Saturday, November 29, 2014

Standard-Examiner: AUDIO: Hearing Gets Ugly Over Proposed Weber Recorder Cuts

A mere tempest in a teapot?  Or would Commissioners Bell and Gibson possibly benefit from a brief but intensive enrollment in charm school "boot camp?"

Thanks to a nudge from one of our gentle Weber County Forum readers, we'll cast the spotlight this morning on Wednesday's Standard-Examiner story, which memorializes Tuesday's Weber County Commission meeting, wherein "[s]parks flew as Weber County commissioners discussed the recorder/surveyor’s 2015 budget, laying bare factions that have simmered within the county for several months":
“We care, there’s no question” “The first thing I was told by your new appointed person, ‘why don’t you come over and run our office or show us how to do it.’ We’ll be happy to if that’s what you want. We’ll come over and do that, but that was a ridiculous statement,” “Figure out who’s going to run your office over there, pick a person, hopefully it’s you (Kilts), you’re the elected person,” “[I'm] really concerned about what kind of leadership we’re going to have in that office.”Sez Commissioner Matthew Bell.

“It’s a partnership, it’s a collaboration and I think that we need to get that straight right now that there is full confidence in the person that is elected, and you are equal in power,” [Commissioner] Zogmaister told Bell.
[Commissioner] Gibson, who frequently runs interference between Bell and Zogmaister, jumped in.
“You know what? I’m going to call that one garbage,” Gibson said as Bell interjected “Yes!” in the background.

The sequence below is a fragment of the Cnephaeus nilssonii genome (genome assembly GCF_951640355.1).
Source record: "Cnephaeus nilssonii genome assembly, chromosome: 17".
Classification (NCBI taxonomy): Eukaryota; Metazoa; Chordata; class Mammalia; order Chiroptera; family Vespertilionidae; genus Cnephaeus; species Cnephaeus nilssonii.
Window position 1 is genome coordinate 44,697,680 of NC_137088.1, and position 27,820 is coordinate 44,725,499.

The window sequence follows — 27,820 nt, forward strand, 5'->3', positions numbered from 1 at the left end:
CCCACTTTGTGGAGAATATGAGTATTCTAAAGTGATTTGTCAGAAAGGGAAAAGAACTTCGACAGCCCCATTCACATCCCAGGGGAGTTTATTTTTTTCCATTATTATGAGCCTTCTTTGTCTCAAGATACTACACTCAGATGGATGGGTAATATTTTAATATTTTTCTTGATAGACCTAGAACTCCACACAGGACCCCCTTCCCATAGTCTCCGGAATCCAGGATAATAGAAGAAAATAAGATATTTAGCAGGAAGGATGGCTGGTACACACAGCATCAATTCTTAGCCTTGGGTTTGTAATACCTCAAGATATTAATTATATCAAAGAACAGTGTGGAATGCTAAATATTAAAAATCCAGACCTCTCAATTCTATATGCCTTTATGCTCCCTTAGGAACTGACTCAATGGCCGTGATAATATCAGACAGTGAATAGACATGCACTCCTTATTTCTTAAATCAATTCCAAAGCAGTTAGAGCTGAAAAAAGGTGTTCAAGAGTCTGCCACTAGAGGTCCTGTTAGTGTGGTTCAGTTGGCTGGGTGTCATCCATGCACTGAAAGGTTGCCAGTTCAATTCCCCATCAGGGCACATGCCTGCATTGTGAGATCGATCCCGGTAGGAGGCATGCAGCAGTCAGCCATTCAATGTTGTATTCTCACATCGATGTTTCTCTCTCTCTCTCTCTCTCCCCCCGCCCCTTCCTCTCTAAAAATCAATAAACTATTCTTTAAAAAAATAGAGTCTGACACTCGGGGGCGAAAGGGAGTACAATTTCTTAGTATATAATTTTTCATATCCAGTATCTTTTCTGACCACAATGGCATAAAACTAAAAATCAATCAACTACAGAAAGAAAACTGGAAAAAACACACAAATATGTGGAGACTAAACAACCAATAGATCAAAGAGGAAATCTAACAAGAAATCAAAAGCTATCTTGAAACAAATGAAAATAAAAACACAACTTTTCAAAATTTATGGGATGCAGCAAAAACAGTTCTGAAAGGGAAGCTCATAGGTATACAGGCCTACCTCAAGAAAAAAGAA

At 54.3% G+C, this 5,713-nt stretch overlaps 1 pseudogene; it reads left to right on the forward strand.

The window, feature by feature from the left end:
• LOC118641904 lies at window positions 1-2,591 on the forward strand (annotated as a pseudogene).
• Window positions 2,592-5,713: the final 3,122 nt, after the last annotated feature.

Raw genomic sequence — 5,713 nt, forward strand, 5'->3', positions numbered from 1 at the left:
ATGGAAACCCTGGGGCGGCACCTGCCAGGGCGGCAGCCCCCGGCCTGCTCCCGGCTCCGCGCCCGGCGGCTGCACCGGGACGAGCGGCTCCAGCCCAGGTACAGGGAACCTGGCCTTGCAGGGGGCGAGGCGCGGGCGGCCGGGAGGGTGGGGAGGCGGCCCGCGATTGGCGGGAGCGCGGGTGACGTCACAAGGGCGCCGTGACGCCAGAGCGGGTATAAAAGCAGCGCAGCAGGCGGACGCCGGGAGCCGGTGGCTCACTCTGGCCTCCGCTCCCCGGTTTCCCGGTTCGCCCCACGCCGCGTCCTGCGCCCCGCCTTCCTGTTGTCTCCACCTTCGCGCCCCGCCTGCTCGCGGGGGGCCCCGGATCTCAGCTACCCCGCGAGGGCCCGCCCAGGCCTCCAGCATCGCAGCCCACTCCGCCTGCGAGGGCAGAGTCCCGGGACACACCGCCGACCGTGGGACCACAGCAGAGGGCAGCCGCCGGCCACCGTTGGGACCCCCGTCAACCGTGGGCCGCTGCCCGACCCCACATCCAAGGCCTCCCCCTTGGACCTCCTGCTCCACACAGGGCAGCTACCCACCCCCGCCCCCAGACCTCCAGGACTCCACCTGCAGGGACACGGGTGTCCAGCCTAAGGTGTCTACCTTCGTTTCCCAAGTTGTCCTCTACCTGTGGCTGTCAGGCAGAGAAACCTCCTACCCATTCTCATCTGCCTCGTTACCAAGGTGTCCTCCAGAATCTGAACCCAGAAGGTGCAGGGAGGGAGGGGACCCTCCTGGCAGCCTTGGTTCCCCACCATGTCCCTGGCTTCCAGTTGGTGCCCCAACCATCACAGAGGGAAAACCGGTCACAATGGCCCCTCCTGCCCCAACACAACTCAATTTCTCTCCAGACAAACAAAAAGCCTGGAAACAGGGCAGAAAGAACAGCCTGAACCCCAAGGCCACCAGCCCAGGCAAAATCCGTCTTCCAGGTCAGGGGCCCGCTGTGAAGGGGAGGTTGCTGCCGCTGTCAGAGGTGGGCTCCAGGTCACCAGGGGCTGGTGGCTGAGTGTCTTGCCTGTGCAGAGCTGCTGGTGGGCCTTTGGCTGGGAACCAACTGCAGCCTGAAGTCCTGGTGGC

Down in the lower comments seaction, one Standard-Examiner reader even suggests that "It seems these gentlemen commissioners have a problem working with women." Imagine that!

So whattaya think, folks?  A mere tempest in a teapot?  Or would Commissioners Bell and Gibson possibly benefit from a brief but intensive enrollment in charm school "boot camp?"

Wednesday, November 26, 2014

Salt Lake Tribune: Utah Agrees to Pay Attorney Fees in Same-sex Marriage Benefits Case

Utah Attorney General’s Office spokeswoman Missy Larsen: "The order speaks for itself"

Heartwarming story Jessica Miller/Hessica Dobner story from the Salt Lake Tribune:
The state of Utah will pay attorney fees for the plaintiffs in the Evans v. Utah case, which sought spousal benefits for same-sex couples wed in the Beehive State during a 17-day window when their unions were temporarily legal.
The state will pay $95,000 to attorneys for the eight plaintiffs, according to an order signed by U.S. District Judge Dale Kimball on Monday.
The order also makes permanent, a temporary injunction Kimball issued last May, directing the state to recognize the marriages and officially closes the case.
Here's Ms. Miller's full writeup:
"Utah Attorney General’s Office spokeswoman Missy Larsen declined to comment, saying the order speaks for itself."


Tuesday, November 25, 2014

Salt Lake Tribune: GOP to Sue Over Deal That Lets Candidates Skip Utah’s Caucus System - Updated

No doubt about it; these latest Utah GOP power-grabbing maneuvers will be a true marvel to behold

Upon the publication of yesterday's Weber County Forum story, reporting on rumors about Utah GOP "legislative and legal plans to gut the law and obstruct intent of the compromise Count My Vote law, passed overwhelmingly in the 2014 Legislative Session, empowering voters by giving candidates an alternative path to the primary election ballot," little did we realize that we'd be following up on new developments a mere 24 hours later. The staff of the Tribune have been working like dogs on this story however.  So here's the latest, via the Trib's Robert Gehrke. Now that the November elections are in the past tense, it appears that the Utah GOP party bosses are pulling out all the stops and moving full speed ahead.Here's Mr. Gehrke's introductory lede to this morning's eye-popping Trib story, for starters: